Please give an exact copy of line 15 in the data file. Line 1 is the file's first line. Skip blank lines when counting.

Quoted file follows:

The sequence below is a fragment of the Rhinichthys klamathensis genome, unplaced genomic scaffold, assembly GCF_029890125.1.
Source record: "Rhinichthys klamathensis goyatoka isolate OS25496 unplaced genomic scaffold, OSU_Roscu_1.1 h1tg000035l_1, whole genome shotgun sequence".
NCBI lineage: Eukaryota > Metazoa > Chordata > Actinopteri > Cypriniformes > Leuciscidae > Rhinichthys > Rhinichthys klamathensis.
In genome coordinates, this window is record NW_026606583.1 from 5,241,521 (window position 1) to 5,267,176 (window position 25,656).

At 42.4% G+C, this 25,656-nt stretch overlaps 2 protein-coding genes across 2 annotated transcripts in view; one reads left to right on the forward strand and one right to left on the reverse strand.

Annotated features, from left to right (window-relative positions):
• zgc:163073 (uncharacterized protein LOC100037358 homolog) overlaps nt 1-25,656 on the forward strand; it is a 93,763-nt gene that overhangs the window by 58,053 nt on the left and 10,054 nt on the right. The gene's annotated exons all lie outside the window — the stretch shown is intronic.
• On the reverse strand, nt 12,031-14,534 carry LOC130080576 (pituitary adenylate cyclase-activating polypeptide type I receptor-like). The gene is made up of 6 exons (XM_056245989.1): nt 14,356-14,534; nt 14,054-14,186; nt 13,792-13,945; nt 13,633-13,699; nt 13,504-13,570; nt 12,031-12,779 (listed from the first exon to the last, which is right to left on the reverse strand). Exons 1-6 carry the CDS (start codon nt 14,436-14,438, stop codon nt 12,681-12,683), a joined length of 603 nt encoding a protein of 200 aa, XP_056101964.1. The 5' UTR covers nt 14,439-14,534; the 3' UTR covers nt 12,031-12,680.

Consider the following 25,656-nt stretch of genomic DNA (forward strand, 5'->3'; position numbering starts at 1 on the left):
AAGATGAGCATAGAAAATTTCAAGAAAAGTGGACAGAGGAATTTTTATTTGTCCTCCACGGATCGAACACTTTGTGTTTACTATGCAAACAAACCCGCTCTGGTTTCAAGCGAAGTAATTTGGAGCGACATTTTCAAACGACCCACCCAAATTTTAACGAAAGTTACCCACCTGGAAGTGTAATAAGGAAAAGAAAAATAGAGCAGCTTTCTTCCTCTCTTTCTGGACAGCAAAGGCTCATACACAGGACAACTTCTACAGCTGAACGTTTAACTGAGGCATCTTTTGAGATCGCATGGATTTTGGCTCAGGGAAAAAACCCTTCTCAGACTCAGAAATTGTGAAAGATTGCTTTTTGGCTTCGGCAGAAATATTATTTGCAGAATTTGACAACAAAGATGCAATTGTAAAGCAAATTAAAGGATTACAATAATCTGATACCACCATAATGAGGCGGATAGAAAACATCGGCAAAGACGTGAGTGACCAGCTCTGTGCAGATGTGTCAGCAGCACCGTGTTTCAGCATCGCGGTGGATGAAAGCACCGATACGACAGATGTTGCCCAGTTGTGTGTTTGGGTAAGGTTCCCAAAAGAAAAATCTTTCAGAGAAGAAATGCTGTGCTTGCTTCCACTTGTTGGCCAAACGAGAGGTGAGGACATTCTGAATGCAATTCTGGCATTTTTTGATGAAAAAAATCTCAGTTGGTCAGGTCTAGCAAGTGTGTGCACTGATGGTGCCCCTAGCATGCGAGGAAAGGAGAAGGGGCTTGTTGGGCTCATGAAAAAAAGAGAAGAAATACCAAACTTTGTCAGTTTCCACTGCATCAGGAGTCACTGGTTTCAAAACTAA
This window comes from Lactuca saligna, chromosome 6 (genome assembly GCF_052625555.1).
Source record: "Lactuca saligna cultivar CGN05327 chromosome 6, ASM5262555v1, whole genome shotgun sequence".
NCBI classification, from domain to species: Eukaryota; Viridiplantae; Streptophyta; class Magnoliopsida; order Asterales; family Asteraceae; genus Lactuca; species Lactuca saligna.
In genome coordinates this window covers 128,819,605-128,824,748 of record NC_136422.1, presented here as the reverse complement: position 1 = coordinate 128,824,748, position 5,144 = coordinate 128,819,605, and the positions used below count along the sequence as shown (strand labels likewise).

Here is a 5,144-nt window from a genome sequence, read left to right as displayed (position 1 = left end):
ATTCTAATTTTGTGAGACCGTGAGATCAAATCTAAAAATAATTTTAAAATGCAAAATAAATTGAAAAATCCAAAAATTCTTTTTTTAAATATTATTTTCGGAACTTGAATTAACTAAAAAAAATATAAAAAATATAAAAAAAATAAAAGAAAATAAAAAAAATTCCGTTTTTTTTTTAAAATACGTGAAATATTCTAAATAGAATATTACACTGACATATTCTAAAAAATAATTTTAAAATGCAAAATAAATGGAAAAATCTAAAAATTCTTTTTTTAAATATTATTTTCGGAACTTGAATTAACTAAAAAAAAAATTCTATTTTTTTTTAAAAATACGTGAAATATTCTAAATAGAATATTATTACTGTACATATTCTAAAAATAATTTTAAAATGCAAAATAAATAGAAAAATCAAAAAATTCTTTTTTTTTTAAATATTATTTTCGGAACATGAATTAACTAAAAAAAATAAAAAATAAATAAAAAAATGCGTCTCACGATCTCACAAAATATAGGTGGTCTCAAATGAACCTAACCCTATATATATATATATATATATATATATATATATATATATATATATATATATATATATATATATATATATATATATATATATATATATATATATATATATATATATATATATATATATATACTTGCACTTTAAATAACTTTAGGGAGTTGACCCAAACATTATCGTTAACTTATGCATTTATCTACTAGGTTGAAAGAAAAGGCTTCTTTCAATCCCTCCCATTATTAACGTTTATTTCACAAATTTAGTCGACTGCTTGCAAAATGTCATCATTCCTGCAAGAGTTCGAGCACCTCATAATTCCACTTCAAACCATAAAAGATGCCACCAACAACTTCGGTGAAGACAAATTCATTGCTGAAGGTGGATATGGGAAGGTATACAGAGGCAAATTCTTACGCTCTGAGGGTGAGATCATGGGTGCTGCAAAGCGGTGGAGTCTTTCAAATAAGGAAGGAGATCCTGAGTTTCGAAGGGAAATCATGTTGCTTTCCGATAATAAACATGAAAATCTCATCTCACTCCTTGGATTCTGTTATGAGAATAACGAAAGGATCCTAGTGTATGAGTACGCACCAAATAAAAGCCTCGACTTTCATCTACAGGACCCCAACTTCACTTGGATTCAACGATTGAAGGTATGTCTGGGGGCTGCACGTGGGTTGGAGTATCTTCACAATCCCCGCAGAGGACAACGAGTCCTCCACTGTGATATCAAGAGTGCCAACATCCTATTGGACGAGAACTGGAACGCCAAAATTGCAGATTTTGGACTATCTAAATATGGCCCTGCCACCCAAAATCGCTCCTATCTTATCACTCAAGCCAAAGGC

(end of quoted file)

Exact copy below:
Here is a 5,144-nt window from a genome sequence, read left to right as displayed (position 1 = left end):